Dirty Pilot, an art gallery based in Cochituate, is hosting an exhibit of Captain America drawings by the indie cult-favorite singer-songwriter Daniel Johnston. The artwork's entirely online - the gallery used to have a physical space, but now has retired to the Interwebs, according to their website. From the inbox:
"Over the course of Daniel Johnston's career as well documented through this survey of drawings from the mid 1970's thru 2005, Daniel has continuously wrestled artistically with his signature character Captain America. This super hero has not only been equated by Daniel with a symbol of Divine Glory and the American Dream, but also with the worship of his father Bill a decorated war veteran. This overview explores a range of work from Daniel's early College notebook drawings through his later finished color and B&W drawings.Recent accomplishments include the award-winning documentary “The Devil and Daniel Johnston”, a property of Sony Pictures Classics, opened to rave reviews on March 31st 2006, in both NY and LA, and the long-awaited DVD release of the film was released on September 19th, ‘06. Running concurrently with the opening of the film was a major show of Daniel’s artwork at a prominent NY gallery and a collection of Daniel’s work at the Whitney Museum’s Biennial exhibit!"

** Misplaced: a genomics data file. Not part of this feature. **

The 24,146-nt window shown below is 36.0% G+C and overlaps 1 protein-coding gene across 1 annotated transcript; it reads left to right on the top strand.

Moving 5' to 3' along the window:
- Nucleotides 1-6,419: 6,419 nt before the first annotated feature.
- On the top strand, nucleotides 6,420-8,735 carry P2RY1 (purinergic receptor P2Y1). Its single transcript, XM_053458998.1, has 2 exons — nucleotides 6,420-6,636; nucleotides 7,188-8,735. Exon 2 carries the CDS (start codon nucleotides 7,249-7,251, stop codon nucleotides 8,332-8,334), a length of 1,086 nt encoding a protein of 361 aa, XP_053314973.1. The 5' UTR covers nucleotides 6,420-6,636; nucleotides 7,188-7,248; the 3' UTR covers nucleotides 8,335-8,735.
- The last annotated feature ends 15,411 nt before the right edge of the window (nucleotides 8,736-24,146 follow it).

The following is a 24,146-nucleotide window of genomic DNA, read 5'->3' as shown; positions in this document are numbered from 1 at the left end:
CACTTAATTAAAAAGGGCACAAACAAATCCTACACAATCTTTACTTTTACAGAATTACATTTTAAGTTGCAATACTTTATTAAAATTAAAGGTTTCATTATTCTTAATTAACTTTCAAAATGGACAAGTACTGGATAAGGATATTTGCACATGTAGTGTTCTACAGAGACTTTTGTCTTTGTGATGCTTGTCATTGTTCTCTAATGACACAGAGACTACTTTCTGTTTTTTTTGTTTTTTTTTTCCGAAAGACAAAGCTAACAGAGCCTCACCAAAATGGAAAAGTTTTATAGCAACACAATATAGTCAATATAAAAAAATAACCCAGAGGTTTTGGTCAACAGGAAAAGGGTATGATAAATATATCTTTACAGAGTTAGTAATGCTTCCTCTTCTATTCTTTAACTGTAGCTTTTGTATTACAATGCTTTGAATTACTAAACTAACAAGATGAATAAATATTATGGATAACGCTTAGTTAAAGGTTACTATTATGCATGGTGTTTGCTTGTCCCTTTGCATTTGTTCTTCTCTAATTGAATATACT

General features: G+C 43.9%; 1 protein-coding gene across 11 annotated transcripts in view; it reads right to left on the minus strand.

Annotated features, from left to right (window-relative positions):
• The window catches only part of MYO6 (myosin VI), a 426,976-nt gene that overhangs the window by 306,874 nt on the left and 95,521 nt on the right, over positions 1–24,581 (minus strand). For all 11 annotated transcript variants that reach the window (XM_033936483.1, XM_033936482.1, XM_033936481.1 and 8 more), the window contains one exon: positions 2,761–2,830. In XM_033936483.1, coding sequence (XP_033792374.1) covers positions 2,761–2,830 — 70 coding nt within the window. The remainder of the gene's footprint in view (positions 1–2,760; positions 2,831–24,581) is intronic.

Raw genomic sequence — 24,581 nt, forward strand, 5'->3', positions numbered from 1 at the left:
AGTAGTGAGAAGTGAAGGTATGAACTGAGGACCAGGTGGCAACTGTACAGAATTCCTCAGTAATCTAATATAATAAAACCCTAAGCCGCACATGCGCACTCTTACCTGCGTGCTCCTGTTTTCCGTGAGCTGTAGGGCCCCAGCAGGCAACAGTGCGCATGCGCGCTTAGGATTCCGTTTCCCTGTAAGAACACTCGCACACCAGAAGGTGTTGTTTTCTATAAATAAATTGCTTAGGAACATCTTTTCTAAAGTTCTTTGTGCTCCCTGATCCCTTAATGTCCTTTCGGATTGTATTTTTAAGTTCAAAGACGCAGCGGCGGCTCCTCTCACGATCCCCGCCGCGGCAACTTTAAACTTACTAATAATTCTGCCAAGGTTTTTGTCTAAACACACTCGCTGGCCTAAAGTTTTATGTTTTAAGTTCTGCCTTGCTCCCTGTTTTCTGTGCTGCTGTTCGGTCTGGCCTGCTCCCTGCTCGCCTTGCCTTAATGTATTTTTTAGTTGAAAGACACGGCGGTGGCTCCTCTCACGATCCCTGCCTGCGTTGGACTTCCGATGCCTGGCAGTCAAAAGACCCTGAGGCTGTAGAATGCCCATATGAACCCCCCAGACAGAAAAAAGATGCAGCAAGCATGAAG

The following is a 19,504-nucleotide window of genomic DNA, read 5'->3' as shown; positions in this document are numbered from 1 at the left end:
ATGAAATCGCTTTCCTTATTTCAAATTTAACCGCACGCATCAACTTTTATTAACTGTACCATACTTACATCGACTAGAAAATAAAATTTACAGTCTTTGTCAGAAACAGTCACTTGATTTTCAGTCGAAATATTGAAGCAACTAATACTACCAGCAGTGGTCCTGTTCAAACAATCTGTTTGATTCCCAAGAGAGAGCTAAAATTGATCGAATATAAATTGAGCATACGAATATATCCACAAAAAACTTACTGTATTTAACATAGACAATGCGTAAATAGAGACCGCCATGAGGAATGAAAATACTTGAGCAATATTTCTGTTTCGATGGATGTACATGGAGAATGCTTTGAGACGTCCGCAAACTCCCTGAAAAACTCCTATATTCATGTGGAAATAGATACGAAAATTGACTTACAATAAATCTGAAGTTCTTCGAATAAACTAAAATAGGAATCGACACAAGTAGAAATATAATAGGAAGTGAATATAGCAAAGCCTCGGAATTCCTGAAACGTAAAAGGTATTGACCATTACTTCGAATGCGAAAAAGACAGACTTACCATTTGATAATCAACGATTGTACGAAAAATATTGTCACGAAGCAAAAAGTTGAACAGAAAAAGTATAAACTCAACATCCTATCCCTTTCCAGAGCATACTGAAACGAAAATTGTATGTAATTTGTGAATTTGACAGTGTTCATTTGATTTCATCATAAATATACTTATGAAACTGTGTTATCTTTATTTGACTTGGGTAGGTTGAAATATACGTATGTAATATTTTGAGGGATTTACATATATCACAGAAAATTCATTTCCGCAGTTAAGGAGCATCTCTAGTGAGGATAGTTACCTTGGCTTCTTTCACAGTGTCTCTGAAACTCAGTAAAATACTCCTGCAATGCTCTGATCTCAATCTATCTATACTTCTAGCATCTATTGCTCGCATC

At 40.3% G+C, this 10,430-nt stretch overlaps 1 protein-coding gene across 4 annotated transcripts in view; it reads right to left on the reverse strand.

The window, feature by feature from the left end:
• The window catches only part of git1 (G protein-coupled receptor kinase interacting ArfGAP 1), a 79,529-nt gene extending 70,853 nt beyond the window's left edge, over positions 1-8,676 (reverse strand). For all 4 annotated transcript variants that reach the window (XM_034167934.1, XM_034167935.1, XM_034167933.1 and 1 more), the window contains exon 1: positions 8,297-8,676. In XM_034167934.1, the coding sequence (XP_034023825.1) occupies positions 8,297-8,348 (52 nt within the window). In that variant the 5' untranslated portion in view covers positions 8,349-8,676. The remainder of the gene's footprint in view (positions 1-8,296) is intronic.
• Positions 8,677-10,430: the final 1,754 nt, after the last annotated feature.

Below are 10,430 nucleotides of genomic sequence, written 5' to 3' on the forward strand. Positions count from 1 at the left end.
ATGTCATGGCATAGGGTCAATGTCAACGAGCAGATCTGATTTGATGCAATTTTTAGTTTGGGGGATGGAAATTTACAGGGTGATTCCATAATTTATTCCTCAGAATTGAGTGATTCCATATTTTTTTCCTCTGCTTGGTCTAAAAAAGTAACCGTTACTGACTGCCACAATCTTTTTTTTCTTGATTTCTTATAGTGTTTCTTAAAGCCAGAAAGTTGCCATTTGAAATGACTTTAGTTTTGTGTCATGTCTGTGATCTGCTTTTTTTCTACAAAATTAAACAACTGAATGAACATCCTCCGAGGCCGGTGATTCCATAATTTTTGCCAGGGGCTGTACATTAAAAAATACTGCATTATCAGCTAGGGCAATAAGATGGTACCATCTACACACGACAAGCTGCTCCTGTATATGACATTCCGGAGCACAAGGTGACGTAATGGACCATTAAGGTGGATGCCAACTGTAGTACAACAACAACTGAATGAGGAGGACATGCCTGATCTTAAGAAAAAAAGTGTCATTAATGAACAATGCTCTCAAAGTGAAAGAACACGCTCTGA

We'll admit it - we loved The Devil and Daniel Johnston. It was a fascinating documentary of a musician whose influence is evident in today's indie rock, yet he's still not particularly well-known (outside of '80's and '90's indie rock fans, and the aforementioned cult followers). We feel it should be required viewing for any music fan today, along with Stop Making Sense and Runnin' Down a Dream. Kurt Cobain liked Johnston's music enough to rock a "Hi How Are You" t-shirt at televised Nirvana gigs:
And Johnston's artwork was a common thread in the movie (a reflection of the role it's played in his life), lending an air of levity to a story that's somewhat heartbreaking, though Johnston's still around, still playing the occasional gig. Below, a sampling of works in Johnston's Dirty Pilot show. Purchase if you've got the funds - looks like pieces are selling for about $75 - $1,800, and a few have already been sold.
See more here.
--Caitlin E. Curran